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6 Dec

‘Tis the Season—For Holiday Scams

Dark Scam

   Today I got a call from my son to warn me about some of the latest “scare-you-for-$” phone scams. Here are a few of the more popular:


   SCAM #1: Phone rings. “Hello, is this so-and-so?”


   “Ma’am, every year thousands of children will not have a Christmas this holiday season—no food, no presents, not even a candy cane. And with—”

   “Excuse me, but—”

   “No, excuse me—with your credit card gift of just $1000, you can help a—”

   “I know—a fat guy on a computer living in his mom’s basement. No thanks.” Click.


   SCAM #2: Phone rings again. “Hello, is this so-and-so?”


   “Do you have a son named _______?”


   “He’s been arrested (or in a car crash or mugged) and needs you to get a $500 money pak immediately… hurry… he’s suffering!”

   Can I just tell you? Your son does not need bail money or money for the ER or plane fare because he was mugged, drugged, and put on a plane to Bourogue. He’s fine.


   SCAM #3: Phone rings yet again. “Hello, is this so-and-so?”


   “This is (Your Power Company). You owe the company $1200 and we’re on our way over to shut off your power right now. However, if you send a money pak immediately, we won’t shut you down.” (Seriously, this is a real thing.)

   Well, you’re smarter than that so you say, “Uhm, that doesn’t sound right.” Then you hang up, Google the number for YPCo. and—funny thing—it’s the same number the guy called from. Even funnier thing: you talked to billing and it turns out you don’t owe YPC $1200. In fact, you don’t owe them a cent. Still, the guy calls back so you tell him that. He then informs you that he was calling from the corporate office in D.C. and you called the local YPC number and the local guys don’t have current billing info because there was a computer glitch that messed with their systems (although they don’t know that) and blah, blah, blah… So (says the guy) the bottom line is that you do too owe YPC $1200 and the crew is still coming to turn you off if you don’t pay. And then you’ll freeze to death. On Christmas.

   Now I know what you’re thinking: Who falls for those scams? Right?

   One of my relatives once fell for a well-established scam targeting older people and it cost him nearly a hundred thousand dollars. Every year, thousands of people are scammed which is why, every year, thieves make millions of dollars scamming them.


The art of the con—especially targeting older folks and especially this time of year—is really quite lucrative. And that’s because the scare tactics work.


   Another big money-maker for the criminals is that the big, bad IRS is going to freeze your bank account, notify your employer that you’re about to be a convicted felon, and sell your children into slavery if you don’t cough up your credit card number. Right now. NOW!! And the clock is ticking—every minute that you don’t pay adds interest and penalties and fees to the bill.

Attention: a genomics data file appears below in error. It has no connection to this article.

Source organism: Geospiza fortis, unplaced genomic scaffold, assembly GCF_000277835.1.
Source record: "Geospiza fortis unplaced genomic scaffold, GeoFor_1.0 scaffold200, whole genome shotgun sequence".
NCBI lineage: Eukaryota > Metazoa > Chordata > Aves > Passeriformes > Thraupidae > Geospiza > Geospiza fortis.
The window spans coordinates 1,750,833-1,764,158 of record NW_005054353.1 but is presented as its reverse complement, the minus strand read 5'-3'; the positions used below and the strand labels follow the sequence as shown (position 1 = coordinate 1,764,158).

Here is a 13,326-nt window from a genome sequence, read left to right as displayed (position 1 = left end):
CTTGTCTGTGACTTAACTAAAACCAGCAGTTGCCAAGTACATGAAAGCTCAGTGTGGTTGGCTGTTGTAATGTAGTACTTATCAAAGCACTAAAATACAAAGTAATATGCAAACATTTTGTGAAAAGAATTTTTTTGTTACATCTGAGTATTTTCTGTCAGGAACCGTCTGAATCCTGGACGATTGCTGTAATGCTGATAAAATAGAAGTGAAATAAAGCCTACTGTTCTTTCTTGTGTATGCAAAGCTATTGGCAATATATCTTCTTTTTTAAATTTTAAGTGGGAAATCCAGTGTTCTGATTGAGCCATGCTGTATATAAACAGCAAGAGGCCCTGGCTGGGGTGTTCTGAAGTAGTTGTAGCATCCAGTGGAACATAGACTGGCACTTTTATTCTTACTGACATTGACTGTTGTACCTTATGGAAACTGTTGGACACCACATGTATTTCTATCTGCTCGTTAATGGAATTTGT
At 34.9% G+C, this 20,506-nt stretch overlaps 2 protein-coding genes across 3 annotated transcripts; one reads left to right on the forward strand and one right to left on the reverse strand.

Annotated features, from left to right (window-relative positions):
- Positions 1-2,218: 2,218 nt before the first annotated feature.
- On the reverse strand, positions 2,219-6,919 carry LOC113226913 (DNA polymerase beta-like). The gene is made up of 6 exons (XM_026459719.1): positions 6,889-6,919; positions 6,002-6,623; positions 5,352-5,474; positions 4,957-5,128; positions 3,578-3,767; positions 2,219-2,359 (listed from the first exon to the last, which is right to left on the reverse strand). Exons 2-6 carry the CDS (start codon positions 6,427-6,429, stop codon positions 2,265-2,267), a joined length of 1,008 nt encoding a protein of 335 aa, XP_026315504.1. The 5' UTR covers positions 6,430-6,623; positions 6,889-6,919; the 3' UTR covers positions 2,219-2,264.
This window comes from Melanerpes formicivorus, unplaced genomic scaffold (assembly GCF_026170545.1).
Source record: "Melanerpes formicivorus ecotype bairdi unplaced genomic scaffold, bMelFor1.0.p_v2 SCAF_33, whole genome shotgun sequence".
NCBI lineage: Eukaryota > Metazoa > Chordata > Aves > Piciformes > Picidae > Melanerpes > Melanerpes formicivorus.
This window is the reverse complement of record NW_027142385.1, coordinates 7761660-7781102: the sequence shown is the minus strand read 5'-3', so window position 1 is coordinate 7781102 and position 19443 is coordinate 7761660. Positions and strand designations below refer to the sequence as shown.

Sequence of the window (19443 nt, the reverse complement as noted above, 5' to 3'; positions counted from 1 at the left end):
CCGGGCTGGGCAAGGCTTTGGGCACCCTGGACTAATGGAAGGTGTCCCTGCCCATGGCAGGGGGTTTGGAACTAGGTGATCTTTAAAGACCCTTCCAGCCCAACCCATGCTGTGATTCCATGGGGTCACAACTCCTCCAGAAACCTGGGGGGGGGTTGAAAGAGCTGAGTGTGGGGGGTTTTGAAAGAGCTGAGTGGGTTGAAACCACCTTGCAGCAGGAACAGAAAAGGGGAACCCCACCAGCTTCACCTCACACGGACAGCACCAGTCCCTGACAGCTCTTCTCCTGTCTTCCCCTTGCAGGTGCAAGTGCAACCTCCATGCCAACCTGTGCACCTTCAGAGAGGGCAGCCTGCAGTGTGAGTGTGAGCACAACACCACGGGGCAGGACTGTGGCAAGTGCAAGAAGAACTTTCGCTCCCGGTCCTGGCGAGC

But take a deep breath. If you haven’t yet heard, the IRS doesn’t make phone calls, they send letters. Lots of them, if need be, but they won’t be calling you—ever. So it’s okay to hang up on them.

   During this season of giving and good will, don’t let someone take advantage of you; don’t be the victim of a scam and don’t let your loved ones be, either. Granted, sometimes these criminals are stupid and their scams are so ridiculous that even my dog wouldn’t bite. But for every five stupid scams, there’s one that’s really good—too good. And hundreds of poor souls will fall for it and lose thousands of dollars—even hundreds of thousands. However, here’s the disclaimer: I am not saying that people shouldn’t give to those in need during the holidays (or any other time). What I am saying is that giving should be done to reputable organizations which will be responsible with your gift, seeing that it goes to the cause it was advertised to help. So go ahead and give—just not to anyone or any organization that you don’t know or that you didn’t personally call.

   This holiday season, if there’s one thing you have to remember, it’s this: Once you, yourself, voluntarily use your own credit card or give access to your bank account, you can’t then turn around and cry “fraud” to the bank or the credit card company and get your money back. It’s not fraud—you gave your money away. And it’s gone.

   So—when the scammers come calling, just hang up. If it really was your long-lost Uncle Scrooge, he’ll call back.






Cynthia Noble
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